Malala Fund, a Non-Governmental Organization (NGO), in a new report on girls education in the country amidst the COVID-19 pandemic, says girls in Nigeria faced distinct gender impact from the COVID-19 pandemic with over 50 per cent of them not receiving any help to continue their education during school closures.
Ms Crystal Ikanih-Musa, Country Representative, Malala Fund, told a news conference in Abuja on Friday that the Fund had launched the report on girls’ education and COVID-19 in Nigeria, saying that before the pandemic, an estimated 13.2 million children were out of school and the federal government should, as a priority, ensure safe and gender-responsive school re-opening to ensure the return of out of school girls.
She said that school closures forced millions of students out of school, adding that the COVID-19 pandemic also heightened the crisis facing girls’ education in Nigeria.
According to a report, data shows that fathers are likely to assist their sons’ learning than their daughters. The report also showed that in general, boys were twice more likely to have access to a private tutor during the pandemic, than girls.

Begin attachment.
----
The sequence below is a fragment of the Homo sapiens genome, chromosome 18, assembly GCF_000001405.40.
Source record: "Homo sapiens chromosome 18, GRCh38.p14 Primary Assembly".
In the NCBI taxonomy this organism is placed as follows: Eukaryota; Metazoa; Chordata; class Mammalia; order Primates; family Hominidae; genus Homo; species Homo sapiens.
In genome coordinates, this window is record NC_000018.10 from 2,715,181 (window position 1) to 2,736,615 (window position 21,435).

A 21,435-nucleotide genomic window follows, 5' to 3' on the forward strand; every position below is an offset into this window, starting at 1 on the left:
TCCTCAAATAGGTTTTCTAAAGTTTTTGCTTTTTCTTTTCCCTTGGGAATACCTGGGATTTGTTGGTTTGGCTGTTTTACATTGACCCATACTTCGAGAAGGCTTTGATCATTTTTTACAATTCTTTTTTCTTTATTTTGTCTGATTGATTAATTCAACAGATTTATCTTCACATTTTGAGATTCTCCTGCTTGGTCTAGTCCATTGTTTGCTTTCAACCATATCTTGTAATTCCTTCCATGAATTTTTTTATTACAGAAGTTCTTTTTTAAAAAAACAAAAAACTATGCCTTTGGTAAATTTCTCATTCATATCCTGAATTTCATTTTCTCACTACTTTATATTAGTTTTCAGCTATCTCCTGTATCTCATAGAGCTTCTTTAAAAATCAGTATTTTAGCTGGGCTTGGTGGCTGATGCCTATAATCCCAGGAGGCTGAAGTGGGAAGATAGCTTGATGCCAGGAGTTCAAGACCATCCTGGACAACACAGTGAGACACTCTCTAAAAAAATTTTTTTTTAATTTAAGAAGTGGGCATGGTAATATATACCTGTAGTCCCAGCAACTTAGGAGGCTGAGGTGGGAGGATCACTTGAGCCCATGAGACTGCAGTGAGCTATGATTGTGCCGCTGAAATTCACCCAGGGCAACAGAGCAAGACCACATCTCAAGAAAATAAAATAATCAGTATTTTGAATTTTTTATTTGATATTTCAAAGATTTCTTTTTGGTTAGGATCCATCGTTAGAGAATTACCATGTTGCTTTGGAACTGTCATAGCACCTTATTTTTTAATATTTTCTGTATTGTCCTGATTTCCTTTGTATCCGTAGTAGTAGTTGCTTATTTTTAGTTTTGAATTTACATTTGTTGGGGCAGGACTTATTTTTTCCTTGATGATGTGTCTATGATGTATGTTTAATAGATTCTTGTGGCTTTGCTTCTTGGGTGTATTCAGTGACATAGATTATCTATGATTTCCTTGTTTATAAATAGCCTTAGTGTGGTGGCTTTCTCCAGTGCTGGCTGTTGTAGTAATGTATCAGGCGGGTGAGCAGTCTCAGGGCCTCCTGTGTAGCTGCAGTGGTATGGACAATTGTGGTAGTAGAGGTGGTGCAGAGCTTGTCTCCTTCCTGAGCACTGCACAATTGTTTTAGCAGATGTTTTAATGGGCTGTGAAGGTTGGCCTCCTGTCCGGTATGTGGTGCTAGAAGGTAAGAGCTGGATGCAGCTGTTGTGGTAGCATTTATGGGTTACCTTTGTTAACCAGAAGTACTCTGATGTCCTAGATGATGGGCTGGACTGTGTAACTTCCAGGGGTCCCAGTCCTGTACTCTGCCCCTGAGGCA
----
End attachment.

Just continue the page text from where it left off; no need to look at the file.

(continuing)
On the economic impact of COVID-19 on families and girls’ education, the report showed that over 80 per cent of adults faced financial difficulties amid insufficient government guidance on how to ensure that girls in the lower socio-economic and conflict –affected states would re-enroll in school after the pandemic.
Mr Hamzat Lawal , Chief Executive Officer of Connected Development (CODE), a partner to the Malala Fund, said that with the reopening of schools there was need for governments at all levels to ensure safe, gender responsive re-opening plans.
Lawal said that the report also counseled government to provide gender-equitable and inclusive distance learning, to support all students through current and future school closures, in addition to the need to mitigate the economic effects of the COVID-19 crisis to enable families prioritize education.
He also cited the report as urging governments at all levels to protect the progress of girls’ education and rebuild the education system with gender at the centre so as to promote inclusive growth and ensure that every girl could learn.